Spain could be the leading supplier of renewable fuel to meet the future demands of industrial users within the EU, the country’s grid operator Enagas said last Thursday during the company’s hydrogen event in Madrid, Upstream reported on Wednesday, January 25, 2023.
During the event, the chief executive of Enagas, Arturo Gonzalo, emphasized Spain’s role as the “first European hub” for clean hydrogen supply to northern and western Europe where bulk green hydrogen market is expected to develop.
“Enagas aims to act as a catalyst of the hydrogen market,” Gonzalo said.
Engas says Spain could produce 2 million to 3 million tonnes of green hydrogen per year, Export about 2.5 million— 2 million tonnes annually through the H2Med pipeline via France, and 450,000 tonnes annually by sea.
According to Engas’s forecast, the production could increase significantly to up to 4 million tpa by 2040, owing to many green projects such as Cepsa and Repsol, which are currently under consideration. Spain would also transport green hydrogen from her neighbor Portugal, resulting in additional 750,000 tonnes of annual imports by 2030.
“There will be areas that will particularly be in [supply] deficit for renewable hydrogen, such as Germany and the European industrial heartlands,” said Gonzalo, adding that the market developments will attract steady supplies.
Spain and Portugal plan to export hydrogen to European markets through the H2Med pipeline project announced last December. The pipeline would connect northern Spain through southern France and extend to Germany, according to French President Emmanuel Macron’s announcement on Sunday, January 22, 2023.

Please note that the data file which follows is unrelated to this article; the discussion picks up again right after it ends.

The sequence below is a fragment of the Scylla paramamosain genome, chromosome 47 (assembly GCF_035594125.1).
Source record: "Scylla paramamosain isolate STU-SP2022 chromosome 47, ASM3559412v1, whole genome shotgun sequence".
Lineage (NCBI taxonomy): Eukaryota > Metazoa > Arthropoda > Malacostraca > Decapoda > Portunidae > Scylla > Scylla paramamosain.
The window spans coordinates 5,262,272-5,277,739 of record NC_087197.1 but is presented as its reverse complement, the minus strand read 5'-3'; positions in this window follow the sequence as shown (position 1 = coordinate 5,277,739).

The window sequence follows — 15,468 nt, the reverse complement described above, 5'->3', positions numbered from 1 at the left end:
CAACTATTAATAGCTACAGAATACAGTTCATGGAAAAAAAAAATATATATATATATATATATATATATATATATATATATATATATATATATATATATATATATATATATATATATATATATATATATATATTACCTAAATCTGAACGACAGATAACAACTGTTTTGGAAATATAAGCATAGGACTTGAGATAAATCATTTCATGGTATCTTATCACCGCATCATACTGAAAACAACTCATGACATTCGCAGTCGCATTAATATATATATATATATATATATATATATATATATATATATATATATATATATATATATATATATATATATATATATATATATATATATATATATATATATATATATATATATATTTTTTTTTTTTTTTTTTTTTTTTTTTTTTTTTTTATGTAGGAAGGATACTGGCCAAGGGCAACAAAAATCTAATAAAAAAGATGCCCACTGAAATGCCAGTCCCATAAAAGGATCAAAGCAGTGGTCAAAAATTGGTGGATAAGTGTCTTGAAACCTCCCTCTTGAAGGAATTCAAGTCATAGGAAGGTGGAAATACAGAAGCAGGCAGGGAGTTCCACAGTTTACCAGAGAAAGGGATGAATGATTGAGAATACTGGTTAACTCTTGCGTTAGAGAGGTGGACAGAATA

When completed, the H2Med gas pipeline could supply some 2 million tpa, covering 10% of Europe’s hydrogen demand by 2030.
“The [proposed] hydrogen network coincides with more than 80% of the existing gas network,” said Gonzalo, adding that “There is an enormous synergy between the two.”
Gonzalo added that utilizing the existing gas pipeline networks could help cut the licensing timeline by 50% and offset 30% of costs. The pipeline infrastructure will need a high level of investment, which will be utilized from 2026 when the pipeline construction begins.
Meanwhile, Enagas plans to upgrade and extend the existing pipelines to create a network of interconnectors to link hydrogen import and production areas in Spain, such as Galicia and Andalusia, to the H2Med export route that will run offshore, from the coast of Barcelona to Marseille.
One of the interconnectors, CelZa, would run across the Portuguese border, allowing Portugal to export excess hydrogen output to European markets through the H2Med pipeline.